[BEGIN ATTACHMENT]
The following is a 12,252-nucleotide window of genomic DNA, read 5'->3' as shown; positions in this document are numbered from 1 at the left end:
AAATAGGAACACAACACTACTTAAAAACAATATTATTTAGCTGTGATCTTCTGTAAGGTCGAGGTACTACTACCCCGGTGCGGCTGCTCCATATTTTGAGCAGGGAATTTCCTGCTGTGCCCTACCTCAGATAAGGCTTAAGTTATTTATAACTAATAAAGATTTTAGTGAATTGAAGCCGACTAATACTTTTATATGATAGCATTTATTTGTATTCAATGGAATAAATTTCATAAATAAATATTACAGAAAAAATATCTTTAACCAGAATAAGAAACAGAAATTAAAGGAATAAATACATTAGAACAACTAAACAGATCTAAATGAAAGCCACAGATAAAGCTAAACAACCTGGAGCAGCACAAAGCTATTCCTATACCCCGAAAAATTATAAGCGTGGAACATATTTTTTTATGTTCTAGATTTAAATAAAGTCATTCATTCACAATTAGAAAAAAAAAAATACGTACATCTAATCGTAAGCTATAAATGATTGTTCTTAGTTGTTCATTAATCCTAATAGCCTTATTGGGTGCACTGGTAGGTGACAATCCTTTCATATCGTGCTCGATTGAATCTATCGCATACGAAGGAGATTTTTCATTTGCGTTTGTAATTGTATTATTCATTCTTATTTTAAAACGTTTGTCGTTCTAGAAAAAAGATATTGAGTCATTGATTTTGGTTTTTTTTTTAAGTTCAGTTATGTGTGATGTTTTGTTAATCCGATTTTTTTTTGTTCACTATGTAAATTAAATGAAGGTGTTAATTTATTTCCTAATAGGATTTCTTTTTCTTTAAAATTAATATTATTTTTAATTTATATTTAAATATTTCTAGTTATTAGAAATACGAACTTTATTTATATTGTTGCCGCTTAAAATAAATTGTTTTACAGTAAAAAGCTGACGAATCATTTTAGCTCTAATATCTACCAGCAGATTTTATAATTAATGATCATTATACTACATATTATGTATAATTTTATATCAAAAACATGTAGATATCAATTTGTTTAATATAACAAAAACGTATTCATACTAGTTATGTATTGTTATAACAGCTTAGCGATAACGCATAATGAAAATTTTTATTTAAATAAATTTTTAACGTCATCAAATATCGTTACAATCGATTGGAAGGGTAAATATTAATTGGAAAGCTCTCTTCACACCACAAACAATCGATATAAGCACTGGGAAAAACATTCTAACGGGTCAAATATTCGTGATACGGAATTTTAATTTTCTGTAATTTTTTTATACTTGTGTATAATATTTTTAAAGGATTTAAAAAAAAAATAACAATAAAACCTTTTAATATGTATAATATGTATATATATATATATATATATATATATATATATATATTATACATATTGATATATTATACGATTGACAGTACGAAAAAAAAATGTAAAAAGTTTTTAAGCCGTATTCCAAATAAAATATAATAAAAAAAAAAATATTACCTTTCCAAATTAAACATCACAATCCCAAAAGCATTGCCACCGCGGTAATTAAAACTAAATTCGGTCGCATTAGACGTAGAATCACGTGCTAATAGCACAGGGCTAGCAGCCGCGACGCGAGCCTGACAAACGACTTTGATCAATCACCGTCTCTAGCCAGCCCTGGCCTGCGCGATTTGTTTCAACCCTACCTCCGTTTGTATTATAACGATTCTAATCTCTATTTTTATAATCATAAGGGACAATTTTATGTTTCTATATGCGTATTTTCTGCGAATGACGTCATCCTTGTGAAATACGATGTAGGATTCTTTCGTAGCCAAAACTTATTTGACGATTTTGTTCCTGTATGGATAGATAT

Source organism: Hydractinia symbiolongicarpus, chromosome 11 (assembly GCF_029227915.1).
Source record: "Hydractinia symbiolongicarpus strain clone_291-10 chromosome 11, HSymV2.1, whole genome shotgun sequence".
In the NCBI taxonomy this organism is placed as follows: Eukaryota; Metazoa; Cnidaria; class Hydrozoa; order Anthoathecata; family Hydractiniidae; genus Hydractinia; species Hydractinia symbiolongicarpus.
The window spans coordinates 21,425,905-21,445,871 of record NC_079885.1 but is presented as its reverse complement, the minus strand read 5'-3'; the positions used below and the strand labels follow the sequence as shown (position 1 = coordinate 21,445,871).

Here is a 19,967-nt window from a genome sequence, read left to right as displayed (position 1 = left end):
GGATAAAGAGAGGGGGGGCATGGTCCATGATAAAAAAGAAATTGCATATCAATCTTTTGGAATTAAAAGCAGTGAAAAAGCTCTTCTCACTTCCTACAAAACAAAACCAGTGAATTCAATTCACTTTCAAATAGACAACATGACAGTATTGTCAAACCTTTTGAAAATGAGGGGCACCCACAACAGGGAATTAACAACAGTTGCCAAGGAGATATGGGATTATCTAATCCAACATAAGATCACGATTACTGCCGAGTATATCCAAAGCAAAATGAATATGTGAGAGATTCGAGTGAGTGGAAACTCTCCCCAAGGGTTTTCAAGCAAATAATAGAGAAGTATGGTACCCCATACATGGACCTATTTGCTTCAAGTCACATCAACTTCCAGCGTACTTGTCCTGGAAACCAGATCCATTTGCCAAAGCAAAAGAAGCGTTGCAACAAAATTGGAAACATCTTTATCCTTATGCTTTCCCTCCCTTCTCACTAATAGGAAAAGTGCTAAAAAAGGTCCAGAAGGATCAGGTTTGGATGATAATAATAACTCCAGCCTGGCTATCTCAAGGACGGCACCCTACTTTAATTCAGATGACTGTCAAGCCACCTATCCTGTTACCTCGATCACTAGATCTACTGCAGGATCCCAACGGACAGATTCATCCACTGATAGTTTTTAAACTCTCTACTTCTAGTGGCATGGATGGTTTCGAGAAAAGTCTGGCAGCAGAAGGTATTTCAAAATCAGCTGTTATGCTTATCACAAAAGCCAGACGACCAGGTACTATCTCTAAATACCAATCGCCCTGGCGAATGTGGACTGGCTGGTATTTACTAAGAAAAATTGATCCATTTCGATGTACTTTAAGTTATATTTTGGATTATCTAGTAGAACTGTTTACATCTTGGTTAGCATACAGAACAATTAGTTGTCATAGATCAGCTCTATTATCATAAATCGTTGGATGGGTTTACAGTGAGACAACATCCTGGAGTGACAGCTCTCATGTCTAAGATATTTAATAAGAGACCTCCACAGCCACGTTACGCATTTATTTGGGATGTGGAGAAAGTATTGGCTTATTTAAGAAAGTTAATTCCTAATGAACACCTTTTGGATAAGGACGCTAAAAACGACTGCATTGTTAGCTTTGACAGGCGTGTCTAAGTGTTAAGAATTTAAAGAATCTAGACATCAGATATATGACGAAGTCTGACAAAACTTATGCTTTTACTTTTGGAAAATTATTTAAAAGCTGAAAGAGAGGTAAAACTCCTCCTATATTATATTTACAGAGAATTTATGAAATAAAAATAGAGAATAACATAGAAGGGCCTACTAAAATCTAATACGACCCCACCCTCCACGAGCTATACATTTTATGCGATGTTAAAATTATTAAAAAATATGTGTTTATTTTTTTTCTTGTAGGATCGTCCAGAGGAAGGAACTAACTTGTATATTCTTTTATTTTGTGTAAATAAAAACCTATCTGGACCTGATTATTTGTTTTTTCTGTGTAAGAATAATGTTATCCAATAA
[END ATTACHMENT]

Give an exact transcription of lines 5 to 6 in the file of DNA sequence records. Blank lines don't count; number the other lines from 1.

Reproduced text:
In the NCBI taxonomy this organism is placed as follows: Eukaryota; Metazoa; Cnidaria; class Hydrozoa; order Anthoathecata; family Hydractiniidae; genus Hydractinia; species Hydractinia symbiolongicarpus.
The window spans coordinates 21,425,905-21,445,871 of record NC_079885.1 but is presented as its reverse complement, the minus strand read 5'-3'; the positions used below and the strand labels follow the sequence as shown (position 1 = coordinate 21,445,871).